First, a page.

The market is in its nine-year bull run. I’ll use the SPDR S&P 500 ETF Trust (NYSEARCA:SPY) and iShares S&P/TSX 60 Index Fund (TSX:XIU) as representations of the markets, respectively.
The annualized market returns have been about 9.5% for the U.S. market and about 7% for the Canadian market.
It’s not surprising that the U.S. market has outperformed the Canadian market in the long run because the U.S. market is much more diversified, while the Canadian market is usually weighed down by commodity stocks, including mining companies and oil and gas producers.
All this means is that investors need to be extra careful in picking the right prices to buy those companies or the Canadian market.
Investors have different income goals, and sometimes, they’re forced to buy high-yield stocks, such as Alaris Royalty Corp. (TSX:AD), which currently offers a whopping dividend yield of 10.3%.
Investors should ask themselves why a company is paying such a high yield. Heck, even when Alaris was trading at higher levels and offered a +7% yield in 2015, it was still considered a high-yield investment.
How High of a Yield is Too High?
Typically, when a stock offers a yield of 6% or higher, investors should be extra careful. In my recent article on Seeking Alpha, I discussed the risks of investing in Alaris. So, I won’t go into the details of that.
Here’s a quick summary, though. Alaris lends money to companies and gets monthly cash distributions in return. Ideally, Alaris would like to partner with these companies for the long haul to get a high income from them.
Recently, I got an article published about Algonquin Power & Utilities Corp. (TSX:AQN)(NYSE:AQN). That’s right. It’s a higher-growth utility that might help to fill your income needs.
Algonquin is estimated to grow at a rate (of 10%) that’s double that of some its bigger peers.
It offers a ~4.9% yield and aims to increase its dividend at a CAGR of 10% through 2022.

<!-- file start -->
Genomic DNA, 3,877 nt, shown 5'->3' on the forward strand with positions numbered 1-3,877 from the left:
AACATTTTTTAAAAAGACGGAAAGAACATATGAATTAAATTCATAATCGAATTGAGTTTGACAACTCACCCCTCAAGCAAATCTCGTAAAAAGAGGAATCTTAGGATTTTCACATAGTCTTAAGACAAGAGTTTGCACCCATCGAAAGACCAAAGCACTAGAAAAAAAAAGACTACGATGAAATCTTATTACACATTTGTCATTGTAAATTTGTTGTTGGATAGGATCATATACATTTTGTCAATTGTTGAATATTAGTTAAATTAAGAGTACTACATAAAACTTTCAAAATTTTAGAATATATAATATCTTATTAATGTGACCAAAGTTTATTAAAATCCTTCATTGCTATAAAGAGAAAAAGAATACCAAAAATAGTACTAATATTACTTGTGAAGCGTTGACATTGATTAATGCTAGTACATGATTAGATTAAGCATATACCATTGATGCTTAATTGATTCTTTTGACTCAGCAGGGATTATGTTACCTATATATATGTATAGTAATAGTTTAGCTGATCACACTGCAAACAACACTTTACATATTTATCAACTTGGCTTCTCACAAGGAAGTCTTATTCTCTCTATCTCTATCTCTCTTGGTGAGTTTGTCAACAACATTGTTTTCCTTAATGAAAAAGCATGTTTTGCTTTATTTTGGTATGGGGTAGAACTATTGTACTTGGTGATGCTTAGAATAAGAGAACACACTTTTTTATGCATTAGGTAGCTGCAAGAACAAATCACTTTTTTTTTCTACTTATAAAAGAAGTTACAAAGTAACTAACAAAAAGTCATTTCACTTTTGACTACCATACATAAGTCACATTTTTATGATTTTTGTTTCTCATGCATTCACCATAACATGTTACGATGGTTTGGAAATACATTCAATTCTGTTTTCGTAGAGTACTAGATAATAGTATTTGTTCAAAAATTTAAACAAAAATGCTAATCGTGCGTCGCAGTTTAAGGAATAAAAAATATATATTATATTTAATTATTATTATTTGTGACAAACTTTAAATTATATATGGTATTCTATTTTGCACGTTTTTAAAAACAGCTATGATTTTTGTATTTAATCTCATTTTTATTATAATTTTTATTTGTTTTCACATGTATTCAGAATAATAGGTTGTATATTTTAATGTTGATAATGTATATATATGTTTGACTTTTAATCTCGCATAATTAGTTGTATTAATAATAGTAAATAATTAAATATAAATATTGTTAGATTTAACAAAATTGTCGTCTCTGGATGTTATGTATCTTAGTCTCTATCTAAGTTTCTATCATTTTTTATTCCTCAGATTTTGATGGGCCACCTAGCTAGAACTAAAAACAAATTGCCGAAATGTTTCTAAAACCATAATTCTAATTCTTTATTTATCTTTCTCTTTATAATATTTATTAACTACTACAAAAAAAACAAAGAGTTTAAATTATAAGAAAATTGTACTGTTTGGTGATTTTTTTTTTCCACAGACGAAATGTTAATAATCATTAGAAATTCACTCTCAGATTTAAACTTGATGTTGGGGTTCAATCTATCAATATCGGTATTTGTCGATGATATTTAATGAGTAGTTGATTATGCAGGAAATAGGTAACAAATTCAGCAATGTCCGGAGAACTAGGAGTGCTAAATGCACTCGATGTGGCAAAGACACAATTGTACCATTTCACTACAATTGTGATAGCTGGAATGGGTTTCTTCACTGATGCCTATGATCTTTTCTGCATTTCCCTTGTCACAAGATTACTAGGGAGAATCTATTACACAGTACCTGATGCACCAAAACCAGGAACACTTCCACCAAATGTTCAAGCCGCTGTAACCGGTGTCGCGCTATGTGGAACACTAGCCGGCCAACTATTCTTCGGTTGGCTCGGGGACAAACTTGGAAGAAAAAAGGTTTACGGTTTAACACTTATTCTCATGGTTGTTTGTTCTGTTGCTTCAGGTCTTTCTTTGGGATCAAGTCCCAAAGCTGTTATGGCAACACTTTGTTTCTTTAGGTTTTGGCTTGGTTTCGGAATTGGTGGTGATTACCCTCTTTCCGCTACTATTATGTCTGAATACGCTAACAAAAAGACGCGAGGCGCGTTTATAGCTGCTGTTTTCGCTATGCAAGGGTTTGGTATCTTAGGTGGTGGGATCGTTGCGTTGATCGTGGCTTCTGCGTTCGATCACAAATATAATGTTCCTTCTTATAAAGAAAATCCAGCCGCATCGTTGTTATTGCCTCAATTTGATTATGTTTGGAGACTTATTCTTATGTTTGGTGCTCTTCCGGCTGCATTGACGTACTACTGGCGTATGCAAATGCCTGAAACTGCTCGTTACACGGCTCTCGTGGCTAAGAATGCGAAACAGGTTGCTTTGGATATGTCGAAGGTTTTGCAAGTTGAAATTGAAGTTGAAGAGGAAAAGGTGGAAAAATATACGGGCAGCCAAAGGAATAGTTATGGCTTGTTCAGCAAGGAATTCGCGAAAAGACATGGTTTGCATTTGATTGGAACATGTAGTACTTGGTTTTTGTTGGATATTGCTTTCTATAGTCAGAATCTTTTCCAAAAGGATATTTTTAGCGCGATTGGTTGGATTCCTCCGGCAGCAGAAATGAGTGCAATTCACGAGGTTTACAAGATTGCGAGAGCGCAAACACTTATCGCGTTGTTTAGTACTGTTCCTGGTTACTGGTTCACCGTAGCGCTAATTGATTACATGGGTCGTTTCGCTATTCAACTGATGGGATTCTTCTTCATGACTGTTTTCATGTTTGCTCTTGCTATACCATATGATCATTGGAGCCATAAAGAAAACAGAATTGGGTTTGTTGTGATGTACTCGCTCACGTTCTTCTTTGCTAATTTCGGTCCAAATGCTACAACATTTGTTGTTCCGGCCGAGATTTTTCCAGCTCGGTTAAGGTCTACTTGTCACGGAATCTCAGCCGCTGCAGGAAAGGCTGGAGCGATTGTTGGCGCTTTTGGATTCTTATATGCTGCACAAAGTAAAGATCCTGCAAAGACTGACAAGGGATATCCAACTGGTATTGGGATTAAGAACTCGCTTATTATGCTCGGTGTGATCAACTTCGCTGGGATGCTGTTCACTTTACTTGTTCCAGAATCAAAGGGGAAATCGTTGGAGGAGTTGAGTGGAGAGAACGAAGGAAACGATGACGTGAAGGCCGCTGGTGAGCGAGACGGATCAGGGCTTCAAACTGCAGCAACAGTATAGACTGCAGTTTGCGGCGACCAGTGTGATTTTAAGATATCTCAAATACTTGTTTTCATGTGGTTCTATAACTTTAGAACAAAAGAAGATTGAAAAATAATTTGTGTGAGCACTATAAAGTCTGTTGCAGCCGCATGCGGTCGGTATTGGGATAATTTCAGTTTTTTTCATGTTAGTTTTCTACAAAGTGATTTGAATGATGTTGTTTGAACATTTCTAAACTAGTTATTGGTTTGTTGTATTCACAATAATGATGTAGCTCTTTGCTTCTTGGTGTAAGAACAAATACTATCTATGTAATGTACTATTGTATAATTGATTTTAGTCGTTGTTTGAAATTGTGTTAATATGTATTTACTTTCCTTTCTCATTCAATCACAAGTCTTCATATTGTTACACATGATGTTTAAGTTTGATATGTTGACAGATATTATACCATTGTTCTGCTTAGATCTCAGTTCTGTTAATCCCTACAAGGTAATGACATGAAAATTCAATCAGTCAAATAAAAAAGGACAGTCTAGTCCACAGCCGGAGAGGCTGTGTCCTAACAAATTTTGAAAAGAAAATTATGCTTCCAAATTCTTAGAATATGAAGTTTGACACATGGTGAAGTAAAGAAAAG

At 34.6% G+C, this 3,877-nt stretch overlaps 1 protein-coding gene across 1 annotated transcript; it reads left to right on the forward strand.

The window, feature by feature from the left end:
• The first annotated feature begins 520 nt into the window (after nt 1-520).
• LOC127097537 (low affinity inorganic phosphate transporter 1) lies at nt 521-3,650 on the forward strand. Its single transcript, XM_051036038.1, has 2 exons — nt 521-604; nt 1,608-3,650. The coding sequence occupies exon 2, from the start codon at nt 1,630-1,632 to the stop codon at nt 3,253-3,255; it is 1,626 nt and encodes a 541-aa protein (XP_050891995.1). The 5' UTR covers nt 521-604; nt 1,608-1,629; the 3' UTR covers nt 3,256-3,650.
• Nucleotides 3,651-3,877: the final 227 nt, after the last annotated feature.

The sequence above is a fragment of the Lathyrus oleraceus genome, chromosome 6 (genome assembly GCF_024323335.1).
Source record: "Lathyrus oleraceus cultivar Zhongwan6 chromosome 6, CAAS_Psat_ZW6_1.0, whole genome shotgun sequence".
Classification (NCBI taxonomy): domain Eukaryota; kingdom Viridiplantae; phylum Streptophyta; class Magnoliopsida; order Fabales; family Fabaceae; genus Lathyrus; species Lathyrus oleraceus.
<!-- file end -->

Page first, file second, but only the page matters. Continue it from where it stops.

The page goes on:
Algonquin’s portfolio is best summed up in two parts:
1) Non-regulated electric generation assets powered by renewable and thermal energy. It has 1,545 MW of net generating capacity (68% wind, 8% hydro, 2% solar, and 22% thermal) across 38 facilities. This part of the portfolio makes up ~30% of Algonquin’s assets.
About 87% of the output from its hydro, wind, and solar facilities (i.e. ~68% of its net generating capacity) have long-term power purchase agreements with a production-weighted average remaining term of ~15 years.
2) Regulated electric, natural gas, water distribution and wastewater collection utility systems, and transmission operations serve 762,000 customers across 12 U.S. states through 33 utilities. This part of the portfolio makes up ~70% of Algonquin’s assets.
Algonquin has been benefiting from the shift to renewable power from coal. The utility has been growing its power portfolio partly by developing its own projects and partly by accretive acquisitions. Its regulated utilities continue to grow organically, and the company is also on the lookout for accretive acquisitions.
Algonquin has increased its dividend for 7 consecutive years with a 5-year dividend growth rate of ~9.6%, and it currently offers a decent yield of ~4.9% that’s juicier than most other utilities. Management targets dividend growth of ~10% per year, which will reduce Algonquin’s payout ratio over time.